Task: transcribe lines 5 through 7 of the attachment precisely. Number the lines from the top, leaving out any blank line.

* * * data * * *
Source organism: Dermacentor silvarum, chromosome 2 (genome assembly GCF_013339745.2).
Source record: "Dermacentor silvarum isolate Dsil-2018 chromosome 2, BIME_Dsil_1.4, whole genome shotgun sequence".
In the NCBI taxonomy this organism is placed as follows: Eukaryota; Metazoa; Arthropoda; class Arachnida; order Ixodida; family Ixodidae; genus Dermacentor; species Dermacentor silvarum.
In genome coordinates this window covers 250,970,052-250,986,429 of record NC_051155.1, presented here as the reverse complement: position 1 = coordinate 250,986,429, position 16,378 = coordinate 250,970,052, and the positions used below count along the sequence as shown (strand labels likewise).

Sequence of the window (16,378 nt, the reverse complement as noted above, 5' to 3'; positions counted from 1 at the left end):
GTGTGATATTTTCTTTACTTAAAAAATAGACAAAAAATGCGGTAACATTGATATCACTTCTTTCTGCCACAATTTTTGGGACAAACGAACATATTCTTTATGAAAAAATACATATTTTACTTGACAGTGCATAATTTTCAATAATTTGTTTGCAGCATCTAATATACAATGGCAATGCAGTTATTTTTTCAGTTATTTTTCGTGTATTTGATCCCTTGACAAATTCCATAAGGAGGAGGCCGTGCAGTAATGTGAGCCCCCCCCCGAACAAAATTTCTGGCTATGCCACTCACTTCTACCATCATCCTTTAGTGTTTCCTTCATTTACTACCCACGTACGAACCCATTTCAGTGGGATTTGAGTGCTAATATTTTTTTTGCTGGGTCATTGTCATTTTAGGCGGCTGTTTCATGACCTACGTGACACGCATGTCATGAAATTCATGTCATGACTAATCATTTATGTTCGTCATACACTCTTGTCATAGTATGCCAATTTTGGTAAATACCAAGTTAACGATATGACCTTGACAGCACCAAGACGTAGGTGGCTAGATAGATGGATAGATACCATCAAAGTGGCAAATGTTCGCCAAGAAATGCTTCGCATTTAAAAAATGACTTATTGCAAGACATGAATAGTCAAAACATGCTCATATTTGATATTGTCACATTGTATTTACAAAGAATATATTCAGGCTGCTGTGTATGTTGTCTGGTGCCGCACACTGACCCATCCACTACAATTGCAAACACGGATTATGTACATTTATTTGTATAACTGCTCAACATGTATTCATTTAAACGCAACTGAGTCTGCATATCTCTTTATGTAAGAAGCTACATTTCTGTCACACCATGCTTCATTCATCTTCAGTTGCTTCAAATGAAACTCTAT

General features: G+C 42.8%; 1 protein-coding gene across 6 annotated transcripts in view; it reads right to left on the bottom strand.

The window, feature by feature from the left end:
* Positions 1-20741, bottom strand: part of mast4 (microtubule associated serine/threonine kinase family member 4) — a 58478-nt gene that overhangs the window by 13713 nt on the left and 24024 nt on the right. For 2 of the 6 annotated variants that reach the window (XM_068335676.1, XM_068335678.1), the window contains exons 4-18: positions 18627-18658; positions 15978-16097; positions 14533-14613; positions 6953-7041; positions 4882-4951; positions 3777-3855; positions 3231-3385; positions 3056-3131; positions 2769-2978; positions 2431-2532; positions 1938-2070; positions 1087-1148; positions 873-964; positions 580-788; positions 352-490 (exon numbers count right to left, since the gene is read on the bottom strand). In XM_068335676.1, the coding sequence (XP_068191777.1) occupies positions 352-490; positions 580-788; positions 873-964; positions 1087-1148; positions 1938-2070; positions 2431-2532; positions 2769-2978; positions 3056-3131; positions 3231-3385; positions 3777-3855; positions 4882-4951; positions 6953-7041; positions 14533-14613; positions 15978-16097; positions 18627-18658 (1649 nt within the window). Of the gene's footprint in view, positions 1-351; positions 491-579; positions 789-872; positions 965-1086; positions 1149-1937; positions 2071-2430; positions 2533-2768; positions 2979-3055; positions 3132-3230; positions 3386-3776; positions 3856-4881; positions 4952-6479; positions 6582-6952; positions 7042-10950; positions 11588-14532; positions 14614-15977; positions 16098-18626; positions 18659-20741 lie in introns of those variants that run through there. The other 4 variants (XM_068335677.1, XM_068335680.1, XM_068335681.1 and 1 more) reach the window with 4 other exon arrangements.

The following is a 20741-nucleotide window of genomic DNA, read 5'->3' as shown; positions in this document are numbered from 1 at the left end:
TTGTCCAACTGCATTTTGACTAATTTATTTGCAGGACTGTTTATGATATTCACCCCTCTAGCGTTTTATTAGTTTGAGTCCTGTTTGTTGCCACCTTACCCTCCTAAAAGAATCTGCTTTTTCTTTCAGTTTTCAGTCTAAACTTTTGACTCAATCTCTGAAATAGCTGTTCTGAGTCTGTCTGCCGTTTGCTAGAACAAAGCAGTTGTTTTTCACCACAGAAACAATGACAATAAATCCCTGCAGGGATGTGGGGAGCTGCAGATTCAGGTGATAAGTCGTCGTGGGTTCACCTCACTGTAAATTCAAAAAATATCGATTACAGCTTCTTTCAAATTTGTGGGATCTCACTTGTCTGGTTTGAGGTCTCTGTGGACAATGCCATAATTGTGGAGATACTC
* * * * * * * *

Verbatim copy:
Sequence of the window (16,378 nt, the reverse complement as noted above, 5' to 3'; positions counted from 1 at the left end):
GTGTGATATTTTCTTTACTTAAAAAATAGACAAAAAATGCGGTAACATTGATATCACTTCTTTCTGCCACAATTTTTGGGACAAACGAACATATTCTTTATGAAAAAATACATATTTTACTTGACAGTGCATAATTTTCAATAATTTGTTTGCAGCATCTAATATACAATGGCAATGCAGTTATTTTTTCAGTTATTTTTCGTGTATTTGATCCCTTGACAAATTCCATAAGGAGGAGGCCGTGCAGTAATGTGAGCCCCCCCCCGAACAAAATTTCTGGCTATGCCACTCACTTCTACCATCATCCTTTAGTGTTTCCTTCATTTACTACCCACGTACGAACCCATTTCAGTGGGATTTGAGTGCTAATATTTTTTTTGCTGGGTCATTGTCATTTTAGGCGGCTGTTTCATGACCTACGTGACACGCATGTCATGAAATTCATGTCATGACTAATCATTTATGTTCGTCATACACTCTTGTCATAGTATGCCAATTTTGGTAAATACCAAGTTAACGATATGACCTTGACAGCACCAAGACGTAGGTGGCTAGATAGATGGATAGATACCATCAAAGTGGCAAATGTTCGCCAAGAAATGCTTCGCATTTAAAAAATGACTTATTGCAAGACATGAATAGTCAAAACATGCTCATATTTGATATTGTCACATTGTATTTACAAAGAATATATTCAGGCTGCTGTGTATGTTGTCTGGTGCCGCACACTGACCCATCCACTACAATTGCAAACACGGATTATGTACATTTATTTGTATAACTGCTCAACATGTATTCATTTAAACGCAACTGAGTCTGCATATCTCTTTATGTAAGAAGCTACATTTCTGTCACACCATGCTTCATTCATCTTCAGTTGCTTCAAATGAAACTCTAT

General features: G+C 42.8%; 1 protein-coding gene across 6 annotated transcripts in view; it reads right to left on the bottom strand.